City Administrator Wendel Avisado announced this in a 12 noon press conference at the lobby of the Royal Mandaya Hotel while on the ninth floor, Elaine Pearson, Deputy Director of Human Rights Watch, Asia Division, was wrapping up before the CHR’s public inquiry on extralegal killings, a preview into their soon-to-be-released report (see other story) that says among others, that the pattern of killings in the city and police officials’ seeming lack of interest in investigating the cases suggest a “state-sanctioned nature of death squad operations.”
Duterte, in a letter dated March 31 to Local Governments Secretary Ronaldo Puno in his capacity as chair of the National Police Commission (Napolcom), said he was “formally” tendering his “irrevocable resignation as the Deputized Representative of the National Police Commission effective immediately and thus relinquish general and operational control over all the local police forces in the city” to the city police chief, Sr. Supt. Ramon Apolinario.
The Napolcom is the agency mandated by the 1987 Constitution and the major police reform laws, to administer and control the Philippine National Police.
His two-paragraph letter ended with Duterte thanking Puno for “the privilege of being able to serve the commission” and expressing hope the Philippine National Police “can best handle the peace and order situation of my city.”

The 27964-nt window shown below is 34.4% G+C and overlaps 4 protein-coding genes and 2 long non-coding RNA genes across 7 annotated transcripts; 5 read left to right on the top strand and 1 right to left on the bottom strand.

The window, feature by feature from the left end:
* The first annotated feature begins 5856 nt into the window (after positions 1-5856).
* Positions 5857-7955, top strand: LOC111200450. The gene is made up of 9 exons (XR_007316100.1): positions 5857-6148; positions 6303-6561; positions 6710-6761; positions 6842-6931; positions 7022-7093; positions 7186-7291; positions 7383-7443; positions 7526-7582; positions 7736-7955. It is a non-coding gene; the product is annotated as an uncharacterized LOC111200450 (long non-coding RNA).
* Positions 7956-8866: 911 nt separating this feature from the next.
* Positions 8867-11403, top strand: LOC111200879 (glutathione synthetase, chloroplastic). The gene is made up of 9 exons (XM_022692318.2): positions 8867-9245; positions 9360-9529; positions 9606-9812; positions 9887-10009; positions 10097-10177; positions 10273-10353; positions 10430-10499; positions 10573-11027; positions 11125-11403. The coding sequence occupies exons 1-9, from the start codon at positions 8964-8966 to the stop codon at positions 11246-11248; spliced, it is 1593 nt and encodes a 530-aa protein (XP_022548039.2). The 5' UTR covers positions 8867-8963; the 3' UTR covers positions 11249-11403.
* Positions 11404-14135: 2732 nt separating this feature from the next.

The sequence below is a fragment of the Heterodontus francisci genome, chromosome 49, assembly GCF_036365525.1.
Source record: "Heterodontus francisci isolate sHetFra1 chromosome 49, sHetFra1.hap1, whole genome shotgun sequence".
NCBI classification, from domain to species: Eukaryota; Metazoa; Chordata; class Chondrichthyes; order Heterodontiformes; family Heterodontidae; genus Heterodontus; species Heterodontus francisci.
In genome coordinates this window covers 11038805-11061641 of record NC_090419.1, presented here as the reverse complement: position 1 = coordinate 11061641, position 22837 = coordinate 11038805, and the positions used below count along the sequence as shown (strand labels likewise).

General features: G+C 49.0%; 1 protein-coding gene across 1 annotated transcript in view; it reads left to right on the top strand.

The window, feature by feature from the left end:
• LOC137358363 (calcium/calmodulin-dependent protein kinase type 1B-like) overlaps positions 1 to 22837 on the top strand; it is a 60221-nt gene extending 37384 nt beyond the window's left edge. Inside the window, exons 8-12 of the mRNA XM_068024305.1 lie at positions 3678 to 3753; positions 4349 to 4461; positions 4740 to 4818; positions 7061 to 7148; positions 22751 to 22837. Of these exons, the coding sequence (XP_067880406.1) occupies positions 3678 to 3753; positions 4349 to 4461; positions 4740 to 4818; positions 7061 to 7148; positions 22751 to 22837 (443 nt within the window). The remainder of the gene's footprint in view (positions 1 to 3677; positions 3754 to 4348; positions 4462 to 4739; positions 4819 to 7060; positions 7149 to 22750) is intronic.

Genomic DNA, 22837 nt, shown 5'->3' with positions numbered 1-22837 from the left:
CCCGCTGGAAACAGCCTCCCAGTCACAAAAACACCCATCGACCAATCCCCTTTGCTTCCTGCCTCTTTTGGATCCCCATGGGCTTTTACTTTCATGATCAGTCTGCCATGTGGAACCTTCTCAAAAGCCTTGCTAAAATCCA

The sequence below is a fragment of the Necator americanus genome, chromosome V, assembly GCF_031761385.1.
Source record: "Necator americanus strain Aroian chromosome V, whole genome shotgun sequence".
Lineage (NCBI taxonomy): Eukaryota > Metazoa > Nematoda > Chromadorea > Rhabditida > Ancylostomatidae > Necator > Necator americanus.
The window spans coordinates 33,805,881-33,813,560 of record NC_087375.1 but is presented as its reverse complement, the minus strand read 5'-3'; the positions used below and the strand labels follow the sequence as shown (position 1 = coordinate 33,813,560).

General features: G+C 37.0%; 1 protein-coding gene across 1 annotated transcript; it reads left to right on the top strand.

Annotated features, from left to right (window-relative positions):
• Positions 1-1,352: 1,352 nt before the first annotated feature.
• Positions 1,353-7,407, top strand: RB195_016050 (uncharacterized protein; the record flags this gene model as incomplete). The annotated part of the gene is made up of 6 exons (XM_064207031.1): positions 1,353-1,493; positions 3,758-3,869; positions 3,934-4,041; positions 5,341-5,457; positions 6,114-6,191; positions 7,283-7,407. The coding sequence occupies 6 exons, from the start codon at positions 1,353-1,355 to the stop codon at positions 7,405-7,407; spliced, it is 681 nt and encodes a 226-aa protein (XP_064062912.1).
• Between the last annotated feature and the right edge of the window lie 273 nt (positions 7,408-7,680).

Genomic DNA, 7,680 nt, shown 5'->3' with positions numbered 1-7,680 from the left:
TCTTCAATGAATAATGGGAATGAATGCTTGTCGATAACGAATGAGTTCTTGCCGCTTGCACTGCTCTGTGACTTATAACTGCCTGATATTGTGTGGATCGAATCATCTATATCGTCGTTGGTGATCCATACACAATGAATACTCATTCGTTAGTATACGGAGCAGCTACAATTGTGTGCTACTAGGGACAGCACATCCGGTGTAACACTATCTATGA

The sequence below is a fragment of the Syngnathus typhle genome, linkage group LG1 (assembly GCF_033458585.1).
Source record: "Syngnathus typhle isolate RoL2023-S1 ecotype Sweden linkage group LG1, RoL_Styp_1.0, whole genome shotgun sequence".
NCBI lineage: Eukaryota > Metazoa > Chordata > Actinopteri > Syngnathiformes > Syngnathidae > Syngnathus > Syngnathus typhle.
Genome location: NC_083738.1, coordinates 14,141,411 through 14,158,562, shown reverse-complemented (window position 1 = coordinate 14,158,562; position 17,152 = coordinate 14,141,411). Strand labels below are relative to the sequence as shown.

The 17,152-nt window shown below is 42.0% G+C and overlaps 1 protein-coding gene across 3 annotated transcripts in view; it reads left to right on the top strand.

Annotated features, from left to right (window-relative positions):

On March 13, Duterte also relinquished to the Army’s Task Force Davao the control and supervision of the counter-insurgency efforts in Paquibato district, claiming military abuses in the area have rendered him ineffective.
Duterte’s letter to Puno was copy furnished Apolinario and regional police chief, Chief Supt. Pedro Tango. Curiously, there was no “cc” to the CHR.
Duterte attended the morning session of the CHR’s public inquiry on Monday where he repeated previous statements that there are no state-sponsored killings in the city and that he would resign the mayoralty if “an iota of evidence” can be presented that he, the police or military, are behind the killings.
CHR chair Leila de Lima told the audience at the end of the Tuesday morning’s session that the CHR inquiry “is not the end, will not end when the CHR leave Davao.”
De Lima said there will be “a continuation of the inquiry in our central office,” adding “there are witnesses out there but are unwilling to testify at these proceedings but may be willing to testify” elsewhere.
The Integrated Bar of the Philippines Davao City chapter submitted Monday afternoon to the CHR its documentation of 890 cases of alleged summary killings from 1998 to March 27, 2009.
The death toll has risen to 892 as of 12 noon March 31 as two more persons were killed on March 28 and 29. (Carolyn O. Arguillas/MindaNews)